Part III – Neutral Zone | video

Video, silent. The camera moves along the “Neutral Zone”, the guard way between electric fence and the outer wall of KZ Sachsenhausen. My grandfather’s brother patrolled there, too. No one in the family wanted to have known about this.








Stills from the video, camera: Thomas Frischhut, 2007


The walkway between the electric fence and the outside wall of a concentration camp was called “Neutral Zone” by the “Totenkopf-SS”. The perfidiousness of this term shows to me symbolically the inscrutable mindset which held the entire humanity in contempt and which my great uncle decided to share. In the video the “Neutral Zone” of the Memorial Site of Konzentrationslager Sachsenhausenis is being traced walking.

Email by Dr. Ley, Memorial Site of Konzentrationslager Sachsenhausen, May 2006:

“Dear Ms Ammon,

I can well imagine that it must be quite difficult to learn that a member of one’s own family was a concentration camp guard. Unfortunately very little is currently known about the members of the SS “Death’s Head” guard battalions. While Frau Orth has produced an important study focusing on the commandants (Karin Orth, Die Konzentrationslager-SS. Sozialstrukturelle Analysen und biographische Studien, Göttingen, 2000), the lower-level SS men are only now being investigated by a doctoral student of the director of this memorial; however, she is far from finished. I asked this young researcher about the two battalions your great-uncle was in, but according to her, hardly anything about them has been passed down.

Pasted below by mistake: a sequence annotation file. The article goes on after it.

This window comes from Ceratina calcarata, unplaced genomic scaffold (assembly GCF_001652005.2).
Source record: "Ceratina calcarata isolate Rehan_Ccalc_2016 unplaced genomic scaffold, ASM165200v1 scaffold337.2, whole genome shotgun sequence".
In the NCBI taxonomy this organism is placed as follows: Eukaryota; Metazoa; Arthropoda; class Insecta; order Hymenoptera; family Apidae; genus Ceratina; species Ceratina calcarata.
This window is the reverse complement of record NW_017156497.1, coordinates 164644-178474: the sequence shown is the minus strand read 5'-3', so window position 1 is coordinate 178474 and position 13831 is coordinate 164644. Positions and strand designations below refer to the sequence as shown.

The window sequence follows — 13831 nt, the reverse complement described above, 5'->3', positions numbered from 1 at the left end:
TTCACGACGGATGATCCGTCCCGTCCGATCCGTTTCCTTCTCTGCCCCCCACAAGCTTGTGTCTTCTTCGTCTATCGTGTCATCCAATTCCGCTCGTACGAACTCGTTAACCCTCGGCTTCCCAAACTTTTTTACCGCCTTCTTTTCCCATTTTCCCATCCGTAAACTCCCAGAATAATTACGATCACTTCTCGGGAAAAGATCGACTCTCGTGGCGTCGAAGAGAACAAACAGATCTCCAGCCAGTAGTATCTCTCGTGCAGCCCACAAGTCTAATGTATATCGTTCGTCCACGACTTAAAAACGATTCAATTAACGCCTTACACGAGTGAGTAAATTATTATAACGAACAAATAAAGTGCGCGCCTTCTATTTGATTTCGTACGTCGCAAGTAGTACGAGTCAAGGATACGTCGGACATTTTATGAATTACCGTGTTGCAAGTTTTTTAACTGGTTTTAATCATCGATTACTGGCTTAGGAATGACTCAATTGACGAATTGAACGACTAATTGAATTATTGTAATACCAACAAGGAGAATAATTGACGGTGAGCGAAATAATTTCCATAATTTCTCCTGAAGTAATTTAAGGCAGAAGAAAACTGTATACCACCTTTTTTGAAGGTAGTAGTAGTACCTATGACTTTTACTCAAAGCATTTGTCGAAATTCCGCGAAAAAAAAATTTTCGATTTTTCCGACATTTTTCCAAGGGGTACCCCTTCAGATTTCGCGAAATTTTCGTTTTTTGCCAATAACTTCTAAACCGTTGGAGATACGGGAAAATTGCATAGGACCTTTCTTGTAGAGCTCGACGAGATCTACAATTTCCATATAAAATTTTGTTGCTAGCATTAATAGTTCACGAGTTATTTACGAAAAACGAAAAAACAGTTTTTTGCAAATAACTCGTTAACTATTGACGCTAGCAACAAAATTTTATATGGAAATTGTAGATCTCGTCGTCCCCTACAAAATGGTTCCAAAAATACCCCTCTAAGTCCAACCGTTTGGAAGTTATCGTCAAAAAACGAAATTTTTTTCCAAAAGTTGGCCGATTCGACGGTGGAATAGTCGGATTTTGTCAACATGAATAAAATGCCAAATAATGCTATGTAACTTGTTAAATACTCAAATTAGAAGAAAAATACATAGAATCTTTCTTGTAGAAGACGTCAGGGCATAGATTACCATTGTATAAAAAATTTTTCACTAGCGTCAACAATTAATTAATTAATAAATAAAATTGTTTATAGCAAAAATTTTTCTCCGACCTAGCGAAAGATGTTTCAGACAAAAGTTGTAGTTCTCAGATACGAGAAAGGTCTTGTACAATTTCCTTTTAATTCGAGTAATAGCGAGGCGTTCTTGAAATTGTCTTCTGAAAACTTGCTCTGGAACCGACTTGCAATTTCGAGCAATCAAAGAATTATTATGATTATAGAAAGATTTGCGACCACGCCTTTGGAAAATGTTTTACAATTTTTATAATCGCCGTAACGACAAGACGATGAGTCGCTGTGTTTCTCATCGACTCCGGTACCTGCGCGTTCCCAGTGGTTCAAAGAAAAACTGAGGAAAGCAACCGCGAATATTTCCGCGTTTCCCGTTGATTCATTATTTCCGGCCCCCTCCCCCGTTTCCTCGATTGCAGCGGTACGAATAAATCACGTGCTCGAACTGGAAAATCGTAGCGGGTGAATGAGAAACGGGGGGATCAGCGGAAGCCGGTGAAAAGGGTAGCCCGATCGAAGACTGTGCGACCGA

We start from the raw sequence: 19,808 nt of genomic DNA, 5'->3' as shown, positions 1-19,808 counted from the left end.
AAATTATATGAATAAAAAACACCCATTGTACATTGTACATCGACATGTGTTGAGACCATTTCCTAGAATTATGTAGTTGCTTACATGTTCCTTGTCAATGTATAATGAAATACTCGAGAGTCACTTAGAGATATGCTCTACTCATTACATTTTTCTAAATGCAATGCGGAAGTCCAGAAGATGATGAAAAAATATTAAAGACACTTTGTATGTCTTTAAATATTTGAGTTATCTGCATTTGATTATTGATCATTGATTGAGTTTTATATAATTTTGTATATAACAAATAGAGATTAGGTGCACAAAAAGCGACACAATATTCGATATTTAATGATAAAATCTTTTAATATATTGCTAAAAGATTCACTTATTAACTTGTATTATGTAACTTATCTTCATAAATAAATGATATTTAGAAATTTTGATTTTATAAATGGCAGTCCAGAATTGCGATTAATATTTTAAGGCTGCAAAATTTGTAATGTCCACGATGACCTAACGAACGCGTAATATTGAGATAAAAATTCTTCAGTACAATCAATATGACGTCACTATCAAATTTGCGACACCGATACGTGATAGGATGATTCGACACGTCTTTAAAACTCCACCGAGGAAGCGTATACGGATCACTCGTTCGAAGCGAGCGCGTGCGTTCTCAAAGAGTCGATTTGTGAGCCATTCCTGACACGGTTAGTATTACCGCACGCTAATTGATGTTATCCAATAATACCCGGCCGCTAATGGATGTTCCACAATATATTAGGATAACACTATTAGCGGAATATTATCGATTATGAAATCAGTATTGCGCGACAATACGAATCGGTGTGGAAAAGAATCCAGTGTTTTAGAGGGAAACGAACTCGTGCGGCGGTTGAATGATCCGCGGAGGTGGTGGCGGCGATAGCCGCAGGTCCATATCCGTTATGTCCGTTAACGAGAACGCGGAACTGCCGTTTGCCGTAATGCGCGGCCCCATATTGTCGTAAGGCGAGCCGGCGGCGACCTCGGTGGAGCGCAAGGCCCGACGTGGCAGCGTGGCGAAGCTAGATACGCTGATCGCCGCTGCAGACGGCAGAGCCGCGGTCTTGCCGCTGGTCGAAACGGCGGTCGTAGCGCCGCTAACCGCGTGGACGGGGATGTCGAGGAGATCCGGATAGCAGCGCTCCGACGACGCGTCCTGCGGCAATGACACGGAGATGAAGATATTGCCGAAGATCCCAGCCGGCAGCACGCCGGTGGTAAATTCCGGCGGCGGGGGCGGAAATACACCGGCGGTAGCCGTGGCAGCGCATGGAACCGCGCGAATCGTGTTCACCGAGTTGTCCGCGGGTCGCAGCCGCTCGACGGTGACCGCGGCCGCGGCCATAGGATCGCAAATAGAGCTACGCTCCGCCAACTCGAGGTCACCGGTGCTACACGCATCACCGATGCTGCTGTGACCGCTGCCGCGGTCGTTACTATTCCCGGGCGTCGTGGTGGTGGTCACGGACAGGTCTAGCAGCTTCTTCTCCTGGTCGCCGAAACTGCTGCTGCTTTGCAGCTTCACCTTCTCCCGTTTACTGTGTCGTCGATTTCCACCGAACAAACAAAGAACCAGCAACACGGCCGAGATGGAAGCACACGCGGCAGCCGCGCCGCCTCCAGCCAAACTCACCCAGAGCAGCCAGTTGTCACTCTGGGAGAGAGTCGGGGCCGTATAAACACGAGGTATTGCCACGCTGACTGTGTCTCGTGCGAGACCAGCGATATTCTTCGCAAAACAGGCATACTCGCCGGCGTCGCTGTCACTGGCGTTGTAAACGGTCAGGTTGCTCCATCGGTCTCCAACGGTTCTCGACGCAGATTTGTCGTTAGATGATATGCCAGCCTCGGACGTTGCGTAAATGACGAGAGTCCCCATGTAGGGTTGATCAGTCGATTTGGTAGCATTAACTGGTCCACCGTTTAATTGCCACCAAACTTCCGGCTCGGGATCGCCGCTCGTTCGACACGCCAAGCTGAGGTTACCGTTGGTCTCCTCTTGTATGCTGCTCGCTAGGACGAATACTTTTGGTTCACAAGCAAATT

I can well imagine that it must be quite difficult to learn that a member of onEnlistment in the “Death’s Head” units was first followed by three to six months of basic training, which was primarily military but also ideological in nature. This training was heavily drill-oriented. It was soon followed by sentry duty, though soldiers would ideally have completed machine-gun training first. In addition to sentry duty, the men could also have been assigned to guard strategic assets (e.g. the barracks compound in Oranienburg, various properties in Berlin). At the subcamps, in particular, they also took on duties that were handled by the members of the command staff at the main camps.

In 1938 some of the guard details were also briefly used in the invasion of Austria and the Sudetenland. It is also conceivable that such temporary deployments took place during the war as well. However, this can probably no longer be verified, due to the poor condition of the historical records (the SS purposely destroyed their documents shortly before the end of the war).

Unfortunately I can tell you nothing more. I hope that this small amount of information has nonetheless been helpful.

Yours sincerely,

Astrid Ley”